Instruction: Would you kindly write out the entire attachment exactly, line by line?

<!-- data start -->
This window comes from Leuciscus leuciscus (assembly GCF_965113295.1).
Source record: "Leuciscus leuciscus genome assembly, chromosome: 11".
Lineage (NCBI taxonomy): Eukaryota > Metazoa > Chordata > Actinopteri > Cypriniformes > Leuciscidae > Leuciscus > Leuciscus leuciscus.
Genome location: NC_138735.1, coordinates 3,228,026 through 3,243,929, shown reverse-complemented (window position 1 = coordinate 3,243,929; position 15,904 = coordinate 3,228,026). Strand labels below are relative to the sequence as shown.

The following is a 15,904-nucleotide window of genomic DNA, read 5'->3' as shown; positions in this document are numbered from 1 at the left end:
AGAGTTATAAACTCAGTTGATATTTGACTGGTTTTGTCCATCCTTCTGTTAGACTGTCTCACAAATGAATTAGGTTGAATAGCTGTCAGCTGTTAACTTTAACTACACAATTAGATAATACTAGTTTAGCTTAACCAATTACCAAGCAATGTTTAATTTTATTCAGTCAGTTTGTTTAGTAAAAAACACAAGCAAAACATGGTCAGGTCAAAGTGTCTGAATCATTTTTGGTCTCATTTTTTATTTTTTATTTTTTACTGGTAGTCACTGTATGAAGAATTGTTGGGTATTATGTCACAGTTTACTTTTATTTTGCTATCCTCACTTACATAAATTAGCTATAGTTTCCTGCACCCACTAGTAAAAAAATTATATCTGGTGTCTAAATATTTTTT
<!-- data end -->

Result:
This window comes from Leuciscus leuciscus (assembly GCF_965113295.1).
Source record: "Leuciscus leuciscus genome assembly, chromosome: 11".
Lineage (NCBI taxonomy): Eukaryota > Metazoa > Chordata > Actinopteri > Cypriniformes > Leuciscidae > Leuciscus > Leuciscus leuciscus.
Genome location: NC_138735.1, coordinates 3,228,026 through 3,243,929, shown reverse-complemented (window position 1 = coordinate 3,243,929; position 15,904 = coordinate 3,228,026). Strand labels below are relative to the sequence as shown.

The following is a 15,904-nucleotide window of genomic DNA, read 5'->3' as shown; positions in this document are numbered from 1 at the left end:
AGAGTTATAAACTCAGTTGATATTTGACTGGTTTTGTCCATCCTTCTGTTAGACTGTCTCACAAATGAATTAGGTTGAATAGCTGTCAGCTGTTAACTTTAACTACACAATTAGATAATACTAGTTTAGCTTAACCAATTACCAAGCAATGTTTAATTTTATTCAGTCAGTTTGTTTAGTAAAAAACACAAGCAAAACATGGTCAGGTCAAAGTGTCTGAATCATTTTTGGTCTCATTTTTTATTTTTTATTTTTTACTGGTAGTCACTGTATGAAGAATTGTTGGGTATTATGTCACAGTTTACTTTTATTTTGCTATCCTCACTTACATAAATTAGCTATAGTTTCCTGCACCCACTAGTAAAAAAATTATATCTGGTGTCTAAATATTTTTT